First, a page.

You’re probably used to contributing to your employee stock purchase plan (ESPP) and accumulating stock in your company. Or you may wonder if you should even contribute to your ESPP along with your 401k and other forms of equity compensation. An employee stock purchase plan can be a valuable tool and used in many ways to increase your financial flexibility.
Before we dig in, most of the ideas in this post will revolve around selling shares from a qualified ESPP. When you sell shares, you’ll have a tax liability. Selling shares immediately won’t result in the most favorable tax treatment, but you’ll still benefit from the discount. This is also a simple way to use an ESPP since you won’t be on the hook for additional taxes and stock fluctuations. For a breakdown of ESPP basics and taxes, read this previous post.
It’s worth noting that even though you’ll owe taxes due to the sale of stock, implement a strategy that fits your personal situation first, then optimize for taxes. Of course, taxes are important with equity compensation, but they shouldn’t drive every decision.
Now let’s get started. Here are 5 ways to use your ESPP to improve your financial life.
Contributing to an ESPP can boost your efforts towards building wealth through long-term investing. Not only do you get a return on your money with the share discount, but it’s also a way to automate savings into long-term investments.
From an investment allocation standpoint, you get to enjoy long-term growth through the company stock or diversify into other assets. Either way, it adds another way to build wealth outside of retirement accounts, such as your company 401k, IRA or Roth.
If you decide to hold company stock, be sure to monitor your position. Especially if you have other sources of equity compensation. Equity compensated employees commonly find themselves holding large positions in company stock. Consider rebalancing into other investments if you find yourself highly concentrated in your company.
An ESPP can be an avenue to fund a Roth IRA. You can take advantage of the share discount, then use the proceeds to contribute towards a Roth. This can help you grow the tax-free part of your wealth savings.
Here’s how it would work — You participate in an ESPP, purchase the shares at a discount, and then sell the shares at purchase. After the sale, you can use the money to make a lump-sum contribution to your Roth IRA. Thus, the ESPP helps automate savings while getting the benefit of the share discount.
If you are above the income limits to make direct Roth IRA contributions, you might consider the backdoor Roth strategy. This is an advanced planning strategy that allows for Roth contributions when you’re above the income limits. But, again, work with your financial planner and tax professional before implementing this.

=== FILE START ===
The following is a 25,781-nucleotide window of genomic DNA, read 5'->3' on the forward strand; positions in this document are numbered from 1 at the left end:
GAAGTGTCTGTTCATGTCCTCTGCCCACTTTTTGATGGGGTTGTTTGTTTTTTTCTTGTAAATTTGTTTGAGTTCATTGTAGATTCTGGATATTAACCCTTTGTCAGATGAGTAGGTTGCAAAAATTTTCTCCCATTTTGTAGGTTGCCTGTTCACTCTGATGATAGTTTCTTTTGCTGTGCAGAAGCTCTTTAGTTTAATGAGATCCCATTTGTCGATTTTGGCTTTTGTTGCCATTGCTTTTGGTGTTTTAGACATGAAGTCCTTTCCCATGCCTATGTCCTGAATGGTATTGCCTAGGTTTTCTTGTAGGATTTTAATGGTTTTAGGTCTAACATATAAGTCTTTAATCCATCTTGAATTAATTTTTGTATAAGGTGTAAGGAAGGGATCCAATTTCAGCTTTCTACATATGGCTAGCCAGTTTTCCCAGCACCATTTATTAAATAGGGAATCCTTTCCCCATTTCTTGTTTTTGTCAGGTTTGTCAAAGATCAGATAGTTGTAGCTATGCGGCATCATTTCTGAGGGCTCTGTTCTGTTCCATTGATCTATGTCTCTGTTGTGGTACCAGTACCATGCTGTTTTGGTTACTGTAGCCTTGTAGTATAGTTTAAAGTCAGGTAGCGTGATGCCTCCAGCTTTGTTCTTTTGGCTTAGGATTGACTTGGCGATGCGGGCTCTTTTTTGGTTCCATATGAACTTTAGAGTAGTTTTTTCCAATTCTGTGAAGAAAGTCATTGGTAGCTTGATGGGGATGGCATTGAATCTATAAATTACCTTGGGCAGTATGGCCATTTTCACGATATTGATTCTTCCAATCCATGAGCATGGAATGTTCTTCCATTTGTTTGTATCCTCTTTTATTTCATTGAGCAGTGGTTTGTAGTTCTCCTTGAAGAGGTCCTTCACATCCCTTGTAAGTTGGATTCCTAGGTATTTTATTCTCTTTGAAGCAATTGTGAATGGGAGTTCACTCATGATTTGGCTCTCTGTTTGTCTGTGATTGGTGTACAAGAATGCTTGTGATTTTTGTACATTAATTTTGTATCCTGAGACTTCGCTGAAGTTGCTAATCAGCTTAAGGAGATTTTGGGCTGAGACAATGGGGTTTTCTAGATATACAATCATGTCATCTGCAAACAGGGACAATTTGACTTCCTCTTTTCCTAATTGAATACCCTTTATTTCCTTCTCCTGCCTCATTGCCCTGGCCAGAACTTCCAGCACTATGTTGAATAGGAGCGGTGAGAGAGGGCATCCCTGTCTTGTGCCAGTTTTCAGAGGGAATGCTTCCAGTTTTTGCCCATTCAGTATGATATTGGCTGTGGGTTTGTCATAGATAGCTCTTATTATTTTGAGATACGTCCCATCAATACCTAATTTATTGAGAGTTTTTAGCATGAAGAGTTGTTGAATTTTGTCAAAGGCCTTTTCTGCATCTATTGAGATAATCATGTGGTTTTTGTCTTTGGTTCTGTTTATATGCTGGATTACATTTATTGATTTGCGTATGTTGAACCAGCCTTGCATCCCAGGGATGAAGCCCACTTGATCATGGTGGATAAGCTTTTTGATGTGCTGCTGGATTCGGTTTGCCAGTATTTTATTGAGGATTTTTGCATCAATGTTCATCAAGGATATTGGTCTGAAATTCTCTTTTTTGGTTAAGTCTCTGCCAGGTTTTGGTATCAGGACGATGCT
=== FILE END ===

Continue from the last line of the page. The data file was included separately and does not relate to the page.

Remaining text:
Employees often don’t participate in an ESPP because it can strain cash flows. However, it can actually increase cash flow when planned properly. After shares are purchased, they can be sold and inserted into your cash flow to supplement expenses. Very similar to how you would plan for a bonus. Although selling the shares will cause a tax liability, you’ll likely come out ahead on an after-tax basis.
Your paycheck will be a bit smaller when contributing to an ESPP becuase you are making payroll deductions. However, think of it as delaying income for a return on your money due to the discount.
Another benefit to this is you’ll put more focus on your cash flow, which can help improve overall spending and saving habits.
Depending on your financial health, this is one of the best ways to use an ESPP. Short-term goals are those things you want to accomplish in the next 5-7 years. An ESPP offers the perfect way to save — it’s automatic, and you get an instant return!
The after-tax return from selling shares when you purchase them will likely outweigh any savings account. This is worth mentioning becuase goals within 5 years should remain in cash for stability. Cash ensures you can meet the goal without stock volatility disruption.
Share discounts can help accelerate short-term goals, whether a vacation, a new car, home improvements, or a home downpayment.
Reducing or paying off debt can be one of the best feelings in the world. Instead of making extra payments to your debt, consider contributing the equivalent to your ESPP. Once the shares are bought, you can sell them and make a lump sum payment towards debt. This will help compound debt payoff. Of course, the benefit to this strategy will be dependent on the interest rate of debt, but most of the time, it’s worth exploring.
Maybe you’re paying an extra $100/month towards student loans. Instead, you could put this $100/month into your ESPP, buy company shares at a discount, sell them immediately, and then put a larger amount towards the loan.
As you can see, an ESPP can be utilized in many ways to improve your wealth and reach your goals. A good ESPP is typically a no-brainer as long as you can afford it within your cash flow.
When taking advantage of your employee stock purchase plan, it helps to know the plan specifics. The details of your ESPP will help guide your financial plan towards maximizing your money. If you have questions about your ESPP, how to implement a plan, or the tax implications, you can get in touch with us here.